The deadline by which Crown Central Petroleum Corp. said it wanted a tender offer from Apex Oil Co. in St. Louis, which has been trying for nearly a year to take over the Baltimore-based refiner, came and went yesterday with no word from either side. The independent directors at Crown, which include the entire board except Crown Chairman Henry A. Rosenberg Jr., asked Apex to make a fully financed, all-cash unconditional tender offer at $10.50 a share after shareholders rejected Crown's bid to merge with Rosemore Inc., a holding company owned by Rosenberg and his family.
BUSINESS
By M. William Salganik and M. William Salganik,SUN STAFF | July 2, 2005
NeighborCare Inc. shareholders aren't rushing to sell their shares to rival Omnicare Inc., which is attempting a hostile takeover, at $32 a share -- a price below its trading level. Omnicare announced yesterday that only 7 percent of NeighborCare shares have been tendered at $32. The tender offer won't be triggered unless 80 percent of the shares are offered. In the same announcement, Omnicare extended its tender offer another month. It previously granted numerous extensions while awaiting antitrust review of its initial takeover offer of April 2004.
BUSINESS
By Kristine Henry and Kristine Henry,SUN STAFF | November 2, 2000
Crown Central Petroleum Corp. said yesterday that it is giving Apex Oil Co. another month to make a tender offer for all outstanding shares of the Baltimore-based refiner, but only if "reasonable progress" is made during that time. The original deadline of Sept. 29 was extended by 30 days to allow Apex to complete due diligence. Yesterday's extension to Nov. 30 was given "to permit further discussions and negotiations." J. Steven Wise, Crown's manager of corporate and government affairs, declined to discuss progress so far or characterize the status of the talks.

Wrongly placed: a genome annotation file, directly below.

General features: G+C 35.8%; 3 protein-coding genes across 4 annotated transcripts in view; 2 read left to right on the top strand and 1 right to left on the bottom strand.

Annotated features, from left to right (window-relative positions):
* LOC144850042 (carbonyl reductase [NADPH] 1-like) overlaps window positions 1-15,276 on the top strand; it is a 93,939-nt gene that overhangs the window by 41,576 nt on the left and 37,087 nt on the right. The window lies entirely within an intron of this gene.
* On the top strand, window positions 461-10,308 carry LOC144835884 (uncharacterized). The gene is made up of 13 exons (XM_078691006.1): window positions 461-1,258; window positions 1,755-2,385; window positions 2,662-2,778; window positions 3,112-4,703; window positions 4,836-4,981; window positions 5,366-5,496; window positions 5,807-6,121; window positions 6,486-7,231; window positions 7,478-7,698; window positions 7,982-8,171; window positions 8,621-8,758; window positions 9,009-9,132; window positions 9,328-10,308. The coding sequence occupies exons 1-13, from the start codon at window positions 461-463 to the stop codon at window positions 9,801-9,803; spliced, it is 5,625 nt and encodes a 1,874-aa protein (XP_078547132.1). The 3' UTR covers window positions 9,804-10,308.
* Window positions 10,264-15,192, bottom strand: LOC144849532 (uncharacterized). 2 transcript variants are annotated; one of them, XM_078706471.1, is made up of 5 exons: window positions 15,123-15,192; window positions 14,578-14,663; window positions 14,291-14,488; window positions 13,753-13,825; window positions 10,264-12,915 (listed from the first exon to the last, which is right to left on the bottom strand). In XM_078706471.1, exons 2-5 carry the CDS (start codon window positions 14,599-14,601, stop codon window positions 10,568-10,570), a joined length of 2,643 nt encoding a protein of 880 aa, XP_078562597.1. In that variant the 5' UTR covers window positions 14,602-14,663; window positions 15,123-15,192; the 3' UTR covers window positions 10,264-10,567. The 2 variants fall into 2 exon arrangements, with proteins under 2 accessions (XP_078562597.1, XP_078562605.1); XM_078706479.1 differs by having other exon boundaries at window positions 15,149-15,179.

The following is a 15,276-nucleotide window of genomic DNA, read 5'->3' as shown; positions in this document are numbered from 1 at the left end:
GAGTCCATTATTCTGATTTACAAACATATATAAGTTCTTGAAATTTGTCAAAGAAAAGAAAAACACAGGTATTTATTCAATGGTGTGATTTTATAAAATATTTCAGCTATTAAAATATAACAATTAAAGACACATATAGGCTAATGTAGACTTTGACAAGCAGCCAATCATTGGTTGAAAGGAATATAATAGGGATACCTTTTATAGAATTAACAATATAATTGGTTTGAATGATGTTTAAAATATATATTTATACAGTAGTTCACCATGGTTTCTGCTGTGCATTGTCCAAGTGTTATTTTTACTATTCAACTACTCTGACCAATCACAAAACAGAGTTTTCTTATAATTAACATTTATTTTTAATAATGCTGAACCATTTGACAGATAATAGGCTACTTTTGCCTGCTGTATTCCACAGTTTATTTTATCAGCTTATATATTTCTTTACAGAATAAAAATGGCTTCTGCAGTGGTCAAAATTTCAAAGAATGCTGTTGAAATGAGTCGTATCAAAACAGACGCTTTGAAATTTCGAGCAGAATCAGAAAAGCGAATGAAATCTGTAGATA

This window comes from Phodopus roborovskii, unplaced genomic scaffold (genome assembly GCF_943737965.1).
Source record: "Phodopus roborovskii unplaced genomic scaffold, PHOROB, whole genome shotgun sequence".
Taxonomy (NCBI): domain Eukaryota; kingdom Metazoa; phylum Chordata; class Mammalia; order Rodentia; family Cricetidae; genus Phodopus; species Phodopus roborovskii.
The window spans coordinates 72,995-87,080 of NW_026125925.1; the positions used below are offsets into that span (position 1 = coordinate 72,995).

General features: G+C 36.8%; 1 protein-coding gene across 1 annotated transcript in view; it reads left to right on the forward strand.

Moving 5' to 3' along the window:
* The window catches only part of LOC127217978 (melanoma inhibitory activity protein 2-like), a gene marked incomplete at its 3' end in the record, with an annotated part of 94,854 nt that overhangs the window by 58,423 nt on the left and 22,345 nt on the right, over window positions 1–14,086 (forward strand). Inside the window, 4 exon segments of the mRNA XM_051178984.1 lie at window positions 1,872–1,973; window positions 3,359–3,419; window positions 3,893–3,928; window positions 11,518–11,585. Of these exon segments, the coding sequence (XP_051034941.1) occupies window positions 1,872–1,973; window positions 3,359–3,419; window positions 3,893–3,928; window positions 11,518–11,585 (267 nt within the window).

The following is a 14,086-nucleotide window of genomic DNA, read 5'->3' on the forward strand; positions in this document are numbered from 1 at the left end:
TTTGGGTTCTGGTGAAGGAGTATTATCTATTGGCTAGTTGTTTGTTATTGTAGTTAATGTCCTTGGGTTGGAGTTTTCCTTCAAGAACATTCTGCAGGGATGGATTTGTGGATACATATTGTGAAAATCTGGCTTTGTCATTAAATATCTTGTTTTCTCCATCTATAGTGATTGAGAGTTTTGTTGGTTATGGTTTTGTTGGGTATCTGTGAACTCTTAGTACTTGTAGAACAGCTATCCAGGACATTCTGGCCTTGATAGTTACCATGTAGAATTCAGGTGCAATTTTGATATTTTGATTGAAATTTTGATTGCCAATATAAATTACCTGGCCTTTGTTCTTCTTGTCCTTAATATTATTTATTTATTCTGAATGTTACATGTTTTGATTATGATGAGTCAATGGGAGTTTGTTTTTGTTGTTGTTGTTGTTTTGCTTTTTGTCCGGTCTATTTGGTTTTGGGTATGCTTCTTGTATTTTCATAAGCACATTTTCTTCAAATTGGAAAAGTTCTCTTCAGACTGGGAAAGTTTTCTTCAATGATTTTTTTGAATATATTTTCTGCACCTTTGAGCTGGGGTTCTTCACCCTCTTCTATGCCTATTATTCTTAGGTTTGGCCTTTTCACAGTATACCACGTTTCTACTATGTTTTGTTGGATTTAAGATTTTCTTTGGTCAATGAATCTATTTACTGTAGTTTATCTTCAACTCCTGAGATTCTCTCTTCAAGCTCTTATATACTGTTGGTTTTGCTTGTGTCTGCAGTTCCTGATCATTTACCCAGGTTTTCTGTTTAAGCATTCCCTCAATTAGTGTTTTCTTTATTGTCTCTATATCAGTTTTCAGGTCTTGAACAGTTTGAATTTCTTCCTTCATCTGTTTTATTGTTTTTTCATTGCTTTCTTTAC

BUSINESS
By Kristine Henry and Kristine Henry,SUN STAFF | October 29, 2000
ST. LOUIS - In the midst of a takeover battle for Busch Memorial Stadium two decades ago, Paul Anthony Novelly was walking out of the ballpark with his lawyer when a newspaper photographer tried to snap his picture. In a classic Novelly move, he quickly raised a briefcase to shield his face from the camera. Now at the center of another very public takeover battle - control of Crown Central Petroleum Corp. in Baltimore - Novelly is still trying to avoid the limelight. The owner of privately held Apex Oil Co. does not give interviews, executives at his company are reticent about providing even the most basic information regarding holdings and sales, and his generous charitable contributions come with the caveat that they not be publicized.
BUSINESS
By Kelly Gilbert and Kelly Gilbert,Evening Sun Staff | December 6, 1990
American Telephone and Telegraph Co. has filed suit in U.S. District Court in Baltimore in an effort to block NCR Corp. and its board from preventing a takeover of the Dayton, Ohio-based company.AT&T spokeswoman Paula Horii said AT&T filed a companion suit today in U.S. District Court in Columbus, Ohio, to prevent NCR from tying up AT&T with requests for information under state laws there.The Baltimore suit, filed late yesterday, names NCR Corp., a Maryland-chartered company, and Maryland Attorney General J. Joseph Curran, a noted foe of corporate takeovers, as co-defendants.